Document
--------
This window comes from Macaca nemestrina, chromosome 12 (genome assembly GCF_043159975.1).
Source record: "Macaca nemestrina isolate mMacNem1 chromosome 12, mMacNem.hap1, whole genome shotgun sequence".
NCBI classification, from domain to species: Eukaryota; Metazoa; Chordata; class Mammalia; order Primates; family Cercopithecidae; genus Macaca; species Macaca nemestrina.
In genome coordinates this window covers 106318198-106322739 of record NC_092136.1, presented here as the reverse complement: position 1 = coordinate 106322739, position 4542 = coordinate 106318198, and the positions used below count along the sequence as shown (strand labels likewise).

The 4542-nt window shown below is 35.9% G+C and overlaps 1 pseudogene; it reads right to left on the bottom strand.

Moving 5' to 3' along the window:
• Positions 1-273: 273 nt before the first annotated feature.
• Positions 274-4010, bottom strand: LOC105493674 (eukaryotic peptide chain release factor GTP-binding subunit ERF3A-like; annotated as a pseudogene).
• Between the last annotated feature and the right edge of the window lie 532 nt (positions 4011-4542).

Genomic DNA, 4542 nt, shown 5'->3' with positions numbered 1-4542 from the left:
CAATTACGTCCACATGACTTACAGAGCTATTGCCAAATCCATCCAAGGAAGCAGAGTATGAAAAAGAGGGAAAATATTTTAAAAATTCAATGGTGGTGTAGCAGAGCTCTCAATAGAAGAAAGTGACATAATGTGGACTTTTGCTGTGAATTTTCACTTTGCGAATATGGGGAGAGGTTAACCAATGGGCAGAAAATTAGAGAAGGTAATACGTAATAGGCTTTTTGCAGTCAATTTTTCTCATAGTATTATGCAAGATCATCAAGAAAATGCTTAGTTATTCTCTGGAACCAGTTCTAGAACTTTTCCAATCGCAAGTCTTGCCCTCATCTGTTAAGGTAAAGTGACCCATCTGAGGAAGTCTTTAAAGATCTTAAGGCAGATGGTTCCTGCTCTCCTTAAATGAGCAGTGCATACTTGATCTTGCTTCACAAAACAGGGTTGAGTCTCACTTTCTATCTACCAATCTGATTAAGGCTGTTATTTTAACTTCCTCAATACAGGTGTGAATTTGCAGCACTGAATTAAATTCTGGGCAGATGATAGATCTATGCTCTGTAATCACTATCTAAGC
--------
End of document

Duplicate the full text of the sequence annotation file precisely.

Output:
This window comes from Macaca nemestrina, chromosome 12 (genome assembly GCF_043159975.1).
Source record: "Macaca nemestrina isolate mMacNem1 chromosome 12, mMacNem.hap1, whole genome shotgun sequence".
NCBI classification, from domain to species: Eukaryota; Metazoa; Chordata; class Mammalia; order Primates; family Cercopithecidae; genus Macaca; species Macaca nemestrina.
In genome coordinates this window covers 106318198-106322739 of record NC_092136.1, presented here as the reverse complement: position 1 = coordinate 106322739, position 4542 = coordinate 106318198, and the positions used below count along the sequence as shown (strand labels likewise).

The 4542-nt window shown below is 35.9% G+C and overlaps 1 pseudogene; it reads right to left on the bottom strand.

Moving 5' to 3' along the window:
• Positions 1-273: 273 nt before the first annotated feature.
• Positions 274-4010, bottom strand: LOC105493674 (eukaryotic peptide chain release factor GTP-binding subunit ERF3A-like; annotated as a pseudogene).
• Between the last annotated feature and the right edge of the window lie 532 nt (positions 4011-4542).

Genomic DNA, 4542 nt, shown 5'->3' with positions numbered 1-4542 from the left:
CAATTACGTCCACATGACTTACAGAGCTATTGCCAAATCCATCCAAGGAAGCAGAGTATGAAAAAGAGGGAAAATATTTTAAAAATTCAATGGTGGTGTAGCAGAGCTCTCAATAGAAGAAAGTGACATAATGTGGACTTTTGCTGTGAATTTTCACTTTGCGAATATGGGGAGAGGTTAACCAATGGGCAGAAAATTAGAGAAGGTAATACGTAATAGGCTTTTTGCAGTCAATTTTTCTCATAGTATTATGCAAGATCATCAAGAAAATGCTTAGTTATTCTCTGGAACCAGTTCTAGAACTTTTCCAATCGCAAGTCTTGCCCTCATCTGTTAAGGTAAAGTGACCCATCTGAGGAAGTCTTTAAAGATCTTAAGGCAGATGGTTCCTGCTCTCCTTAAATGAGCAGTGCATACTTGATCTTGCTTCACAAAACAGGGTTGAGTCTCACTTTCTATCTACCAATCTGATTAAGGCTGTTATTTTAACTTCCTCAATACAGGTGTGAATTTGCAGCACTGAATTAAATTCTGGGCAGATGATAGATCTATGCTCTGTAATCACTATCTAAGC